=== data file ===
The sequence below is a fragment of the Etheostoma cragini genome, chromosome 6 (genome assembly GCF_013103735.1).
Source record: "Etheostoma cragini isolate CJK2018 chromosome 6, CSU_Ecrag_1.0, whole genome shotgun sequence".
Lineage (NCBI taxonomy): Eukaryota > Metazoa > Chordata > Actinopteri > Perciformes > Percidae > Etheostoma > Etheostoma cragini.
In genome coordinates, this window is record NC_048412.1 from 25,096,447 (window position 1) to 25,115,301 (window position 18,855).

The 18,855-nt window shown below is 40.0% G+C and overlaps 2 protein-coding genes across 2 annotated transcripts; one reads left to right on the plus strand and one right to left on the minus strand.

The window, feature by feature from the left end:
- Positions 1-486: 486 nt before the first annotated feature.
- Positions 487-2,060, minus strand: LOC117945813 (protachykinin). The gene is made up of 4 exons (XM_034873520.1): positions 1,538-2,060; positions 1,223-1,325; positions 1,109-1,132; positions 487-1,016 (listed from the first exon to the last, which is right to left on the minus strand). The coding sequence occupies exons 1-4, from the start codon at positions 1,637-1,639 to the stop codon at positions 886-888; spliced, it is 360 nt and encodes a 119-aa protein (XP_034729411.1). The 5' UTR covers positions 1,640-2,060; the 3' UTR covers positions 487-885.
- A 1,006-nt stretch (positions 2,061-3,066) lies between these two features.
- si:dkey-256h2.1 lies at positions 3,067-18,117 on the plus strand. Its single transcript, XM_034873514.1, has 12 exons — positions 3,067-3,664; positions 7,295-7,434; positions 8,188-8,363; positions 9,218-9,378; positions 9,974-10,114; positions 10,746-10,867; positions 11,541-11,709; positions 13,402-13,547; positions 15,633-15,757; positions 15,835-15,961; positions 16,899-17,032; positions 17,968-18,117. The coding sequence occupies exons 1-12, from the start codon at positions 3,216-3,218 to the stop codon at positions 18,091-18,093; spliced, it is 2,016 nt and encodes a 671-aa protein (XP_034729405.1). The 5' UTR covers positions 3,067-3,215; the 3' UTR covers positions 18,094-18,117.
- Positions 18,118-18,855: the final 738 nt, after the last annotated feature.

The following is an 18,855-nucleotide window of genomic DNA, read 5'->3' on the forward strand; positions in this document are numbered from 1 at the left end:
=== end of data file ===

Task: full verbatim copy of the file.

The sequence below is a fragment of the Etheostoma cragini genome, chromosome 6 (genome assembly GCF_013103735.1).
Source record: "Etheostoma cragini isolate CJK2018 chromosome 6, CSU_Ecrag_1.0, whole genome shotgun sequence".
Lineage (NCBI taxonomy): Eukaryota > Metazoa > Chordata > Actinopteri > Perciformes > Percidae > Etheostoma > Etheostoma cragini.
In genome coordinates, this window is record NC_048412.1 from 25,096,447 (window position 1) to 25,115,301 (window position 18,855).

The 18,855-nt window shown below is 40.0% G+C and overlaps 2 protein-coding genes across 2 annotated transcripts; one reads left to right on the plus strand and one right to left on the minus strand.

The window, feature by feature from the left end:
- Positions 1-486: 486 nt before the first annotated feature.
- Positions 487-2,060, minus strand: LOC117945813 (protachykinin). The gene is made up of 4 exons (XM_034873520.1): positions 1,538-2,060; positions 1,223-1,325; positions 1,109-1,132; positions 487-1,016 (listed from the first exon to the last, which is right to left on the minus strand). The coding sequence occupies exons 1-4, from the start codon at positions 1,637-1,639 to the stop codon at positions 886-888; spliced, it is 360 nt and encodes a 119-aa protein (XP_034729411.1). The 5' UTR covers positions 1,640-2,060; the 3' UTR covers positions 487-885.
- A 1,006-nt stretch (positions 2,061-3,066) lies between these two features.
- si:dkey-256h2.1 lies at positions 3,067-18,117 on the plus strand. Its single transcript, XM_034873514.1, has 12 exons — positions 3,067-3,664; positions 7,295-7,434; positions 8,188-8,363; positions 9,218-9,378; positions 9,974-10,114; positions 10,746-10,867; positions 11,541-11,709; positions 13,402-13,547; positions 15,633-15,757; positions 15,835-15,961; positions 16,899-17,032; positions 17,968-18,117. The coding sequence occupies exons 1-12, from the start codon at positions 3,216-3,218 to the stop codon at positions 18,091-18,093; spliced, it is 2,016 nt and encodes a 671-aa protein (XP_034729405.1). The 5' UTR covers positions 3,067-3,215; the 3' UTR covers positions 18,094-18,117.
- Positions 18,118-18,855: the final 738 nt, after the last annotated feature.

The following is an 18,855-nucleotide window of genomic DNA, read 5'->3' on the forward strand; positions in this document are numbered from 1 at the left end: